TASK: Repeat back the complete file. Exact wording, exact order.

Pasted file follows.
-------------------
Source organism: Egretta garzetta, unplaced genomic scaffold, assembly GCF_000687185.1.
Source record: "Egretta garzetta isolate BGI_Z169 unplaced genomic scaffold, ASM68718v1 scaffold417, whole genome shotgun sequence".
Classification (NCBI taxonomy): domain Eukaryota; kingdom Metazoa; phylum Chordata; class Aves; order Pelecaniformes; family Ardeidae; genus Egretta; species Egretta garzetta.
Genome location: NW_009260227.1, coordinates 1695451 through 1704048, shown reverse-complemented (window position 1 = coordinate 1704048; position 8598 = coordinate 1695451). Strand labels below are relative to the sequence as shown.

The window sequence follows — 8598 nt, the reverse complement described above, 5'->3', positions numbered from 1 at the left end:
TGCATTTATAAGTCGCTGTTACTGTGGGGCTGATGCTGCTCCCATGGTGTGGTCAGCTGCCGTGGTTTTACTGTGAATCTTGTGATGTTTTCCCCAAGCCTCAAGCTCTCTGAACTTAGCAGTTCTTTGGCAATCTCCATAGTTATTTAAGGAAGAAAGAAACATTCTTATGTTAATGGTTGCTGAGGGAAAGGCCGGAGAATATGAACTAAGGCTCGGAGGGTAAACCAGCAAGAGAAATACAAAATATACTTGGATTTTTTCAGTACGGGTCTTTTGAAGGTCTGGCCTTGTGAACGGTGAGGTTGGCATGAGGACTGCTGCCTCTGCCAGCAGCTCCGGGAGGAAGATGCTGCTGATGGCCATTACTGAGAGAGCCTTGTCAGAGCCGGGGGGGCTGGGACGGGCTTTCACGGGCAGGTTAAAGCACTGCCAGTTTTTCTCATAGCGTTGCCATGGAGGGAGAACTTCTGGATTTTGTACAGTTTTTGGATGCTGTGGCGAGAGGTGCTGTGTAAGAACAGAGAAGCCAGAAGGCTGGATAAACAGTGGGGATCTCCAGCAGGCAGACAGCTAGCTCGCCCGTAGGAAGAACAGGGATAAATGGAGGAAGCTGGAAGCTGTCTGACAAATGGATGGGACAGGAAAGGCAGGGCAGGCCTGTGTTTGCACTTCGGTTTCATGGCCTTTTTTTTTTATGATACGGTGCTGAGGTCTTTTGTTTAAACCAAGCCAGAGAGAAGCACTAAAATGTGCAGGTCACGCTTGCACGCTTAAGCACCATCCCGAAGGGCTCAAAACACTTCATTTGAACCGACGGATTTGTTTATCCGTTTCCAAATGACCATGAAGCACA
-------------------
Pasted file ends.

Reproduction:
Source organism: Egretta garzetta, unplaced genomic scaffold, assembly GCF_000687185.1.
Source record: "Egretta garzetta isolate BGI_Z169 unplaced genomic scaffold, ASM68718v1 scaffold417, whole genome shotgun sequence".
Classification (NCBI taxonomy): domain Eukaryota; kingdom Metazoa; phylum Chordata; class Aves; order Pelecaniformes; family Ardeidae; genus Egretta; species Egretta garzetta.
Genome location: NW_009260227.1, coordinates 1695451 through 1704048, shown reverse-complemented (window position 1 = coordinate 1704048; position 8598 = coordinate 1695451). Strand labels below are relative to the sequence as shown.

The window sequence follows — 8598 nt, the reverse complement described above, 5'->3', positions numbered from 1 at the left end:
TGCATTTATAAGTCGCTGTTACTGTGGGGCTGATGCTGCTCCCATGGTGTGGTCAGCTGCCGTGGTTTTACTGTGAATCTTGTGATGTTTTCCCCAAGCCTCAAGCTCTCTGAACTTAGCAGTTCTTTGGCAATCTCCATAGTTATTTAAGGAAGAAAGAAACATTCTTATGTTAATGGTTGCTGAGGGAAAGGCCGGAGAATATGAACTAAGGCTCGGAGGGTAAACCAGCAAGAGAAATACAAAATATACTTGGATTTTTTCAGTACGGGTCTTTTGAAGGTCTGGCCTTGTGAACGGTGAGGTTGGCATGAGGACTGCTGCCTCTGCCAGCAGCTCCGGGAGGAAGATGCTGCTGATGGCCATTACTGAGAGAGCCTTGTCAGAGCCGGGGGGGCTGGGACGGGCTTTCACGGGCAGGTTAAAGCACTGCCAGTTTTTCTCATAGCGTTGCCATGGAGGGAGAACTTCTGGATTTTGTACAGTTTTTGGATGCTGTGGCGAGAGGTGCTGTGTAAGAACAGAGAAGCCAGAAGGCTGGATAAACAGTGGGGATCTCCAGCAGGCAGACAGCTAGCTCGCCCGTAGGAAGAACAGGGATAAATGGAGGAAGCTGGAAGCTGTCTGACAAATGGATGGGACAGGAAAGGCAGGGCAGGCCTGTGTTTGCACTTCGGTTTCATGGCCTTTTTTTTTTATGATACGGTGCTGAGGTCTTTTGTTTAAACCAAGCCAGAGAGAAGCACTAAAATGTGCAGGTCACGCTTGCACGCTTAAGCACCATCCCGAAGGGCTCAAAACACTTCATTTGAACCGACGGATTTGTTTATCCGTTTCCAAATGACCATGAAGCACA